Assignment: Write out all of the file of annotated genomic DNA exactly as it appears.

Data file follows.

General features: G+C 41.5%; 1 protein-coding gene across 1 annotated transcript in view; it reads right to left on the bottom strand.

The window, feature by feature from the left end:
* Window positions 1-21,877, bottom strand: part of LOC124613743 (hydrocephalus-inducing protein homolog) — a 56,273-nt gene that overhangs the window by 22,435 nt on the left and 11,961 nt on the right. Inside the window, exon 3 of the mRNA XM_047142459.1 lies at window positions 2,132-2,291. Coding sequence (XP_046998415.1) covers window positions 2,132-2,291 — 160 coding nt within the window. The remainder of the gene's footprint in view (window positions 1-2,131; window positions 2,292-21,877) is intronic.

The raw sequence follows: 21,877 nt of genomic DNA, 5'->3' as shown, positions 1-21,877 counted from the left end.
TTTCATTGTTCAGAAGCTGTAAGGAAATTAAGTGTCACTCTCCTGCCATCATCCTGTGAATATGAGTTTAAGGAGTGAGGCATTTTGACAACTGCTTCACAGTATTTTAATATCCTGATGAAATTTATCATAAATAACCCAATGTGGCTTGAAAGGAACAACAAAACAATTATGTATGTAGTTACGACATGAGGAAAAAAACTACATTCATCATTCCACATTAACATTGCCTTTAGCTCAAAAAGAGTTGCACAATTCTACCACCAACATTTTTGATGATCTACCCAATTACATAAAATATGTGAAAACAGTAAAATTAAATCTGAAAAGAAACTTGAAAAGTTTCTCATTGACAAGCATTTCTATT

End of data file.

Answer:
General features: G+C 41.5%; 1 protein-coding gene across 1 annotated transcript in view; it reads right to left on the bottom strand.

The window, feature by feature from the left end:
* Window positions 1-21,877, bottom strand: part of LOC124613743 (hydrocephalus-inducing protein homolog) — a 56,273-nt gene that overhangs the window by 22,435 nt on the left and 11,961 nt on the right. Inside the window, exon 3 of the mRNA XM_047142459.1 lies at window positions 2,132-2,291. Coding sequence (XP_046998415.1) covers window positions 2,132-2,291 — 160 coding nt within the window. The remainder of the gene's footprint in view (window positions 1-2,131; window positions 2,292-21,877) is intronic.

The raw sequence follows: 21,877 nt of genomic DNA, 5'->3' as shown, positions 1-21,877 counted from the left end.
TTTCATTGTTCAGAAGCTGTAAGGAAATTAAGTGTCACTCTCCTGCCATCATCCTGTGAATATGAGTTTAAGGAGTGAGGCATTTTGACAACTGCTTCACAGTATTTTAATATCCTGATGAAATTTATCATAAATAACCCAATGTGGCTTGAAAGGAACAACAAAACAATTATGTATGTAGTTACGACATGAGGAAAAAAACTACATTCATCATTCCACATTAACATTGCCTTTAGCTCAAAAAGAGTTGCACAATTCTACCACCAACATTTTTGATGATCTACCCAATTACATAAAATATGTGAAAACAGTAAAATTAAATCTGAAAAGAAACTTGAAAAGTTTCTCATTGACAAGCATTTCTATT